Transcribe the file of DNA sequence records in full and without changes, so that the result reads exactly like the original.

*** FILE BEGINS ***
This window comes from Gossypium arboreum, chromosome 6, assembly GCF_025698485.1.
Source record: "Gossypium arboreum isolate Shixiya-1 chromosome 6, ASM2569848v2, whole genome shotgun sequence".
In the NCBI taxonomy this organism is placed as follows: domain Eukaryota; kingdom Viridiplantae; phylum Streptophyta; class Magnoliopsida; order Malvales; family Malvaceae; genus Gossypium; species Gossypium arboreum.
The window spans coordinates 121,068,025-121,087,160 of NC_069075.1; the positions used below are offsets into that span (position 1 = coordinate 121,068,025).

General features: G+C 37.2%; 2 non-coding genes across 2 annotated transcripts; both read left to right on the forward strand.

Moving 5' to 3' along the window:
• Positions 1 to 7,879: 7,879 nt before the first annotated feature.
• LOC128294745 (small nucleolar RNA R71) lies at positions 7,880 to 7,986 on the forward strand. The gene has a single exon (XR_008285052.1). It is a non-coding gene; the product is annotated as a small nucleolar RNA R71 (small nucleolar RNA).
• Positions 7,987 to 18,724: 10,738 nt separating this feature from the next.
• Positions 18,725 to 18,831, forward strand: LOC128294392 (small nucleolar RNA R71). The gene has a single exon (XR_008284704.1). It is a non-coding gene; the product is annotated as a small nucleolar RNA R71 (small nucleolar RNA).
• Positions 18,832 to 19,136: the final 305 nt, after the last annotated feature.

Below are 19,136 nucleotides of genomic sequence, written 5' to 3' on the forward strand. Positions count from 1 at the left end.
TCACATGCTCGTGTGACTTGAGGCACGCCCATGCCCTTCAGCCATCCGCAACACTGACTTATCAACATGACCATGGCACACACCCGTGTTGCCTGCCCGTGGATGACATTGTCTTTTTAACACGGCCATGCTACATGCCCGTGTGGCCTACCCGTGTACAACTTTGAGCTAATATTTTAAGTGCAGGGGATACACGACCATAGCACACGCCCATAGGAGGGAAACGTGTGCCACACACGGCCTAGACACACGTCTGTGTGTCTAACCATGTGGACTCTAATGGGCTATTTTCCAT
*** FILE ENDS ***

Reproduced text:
This window comes from Gossypium arboreum, chromosome 6, assembly GCF_025698485.1.
Source record: "Gossypium arboreum isolate Shixiya-1 chromosome 6, ASM2569848v2, whole genome shotgun sequence".
In the NCBI taxonomy this organism is placed as follows: domain Eukaryota; kingdom Viridiplantae; phylum Streptophyta; class Magnoliopsida; order Malvales; family Malvaceae; genus Gossypium; species Gossypium arboreum.
The window spans coordinates 121,068,025-121,087,160 of NC_069075.1; the positions used below are offsets into that span (position 1 = coordinate 121,068,025).

General features: G+C 37.2%; 2 non-coding genes across 2 annotated transcripts; both read left to right on the forward strand.

Moving 5' to 3' along the window:
• Positions 1 to 7,879: 7,879 nt before the first annotated feature.
• LOC128294745 (small nucleolar RNA R71) lies at positions 7,880 to 7,986 on the forward strand. The gene has a single exon (XR_008285052.1). It is a non-coding gene; the product is annotated as a small nucleolar RNA R71 (small nucleolar RNA).
• Positions 7,987 to 18,724: 10,738 nt separating this feature from the next.
• Positions 18,725 to 18,831, forward strand: LOC128294392 (small nucleolar RNA R71). The gene has a single exon (XR_008284704.1). It is a non-coding gene; the product is annotated as a small nucleolar RNA R71 (small nucleolar RNA).
• Positions 18,832 to 19,136: the final 305 nt, after the last annotated feature.

Below are 19,136 nucleotides of genomic sequence, written 5' to 3' on the forward strand. Positions count from 1 at the left end.
TCACATGCTCGTGTGACTTGAGGCACGCCCATGCCCTTCAGCCATCCGCAACACTGACTTATCAACATGACCATGGCACACACCCGTGTTGCCTGCCCGTGGATGACATTGTCTTTTTAACACGGCCATGCTACATGCCCGTGTGGCCTACCCGTGTACAACTTTGAGCTAATATTTTAAGTGCAGGGGATACACGACCATAGCACACGCCCATAGGAGGGAAACGTGTGCCACACACGGCCTAGACACACGTCTGTGTGTCTAACCATGTGGACTCTAATGGGCTATTTTCCAT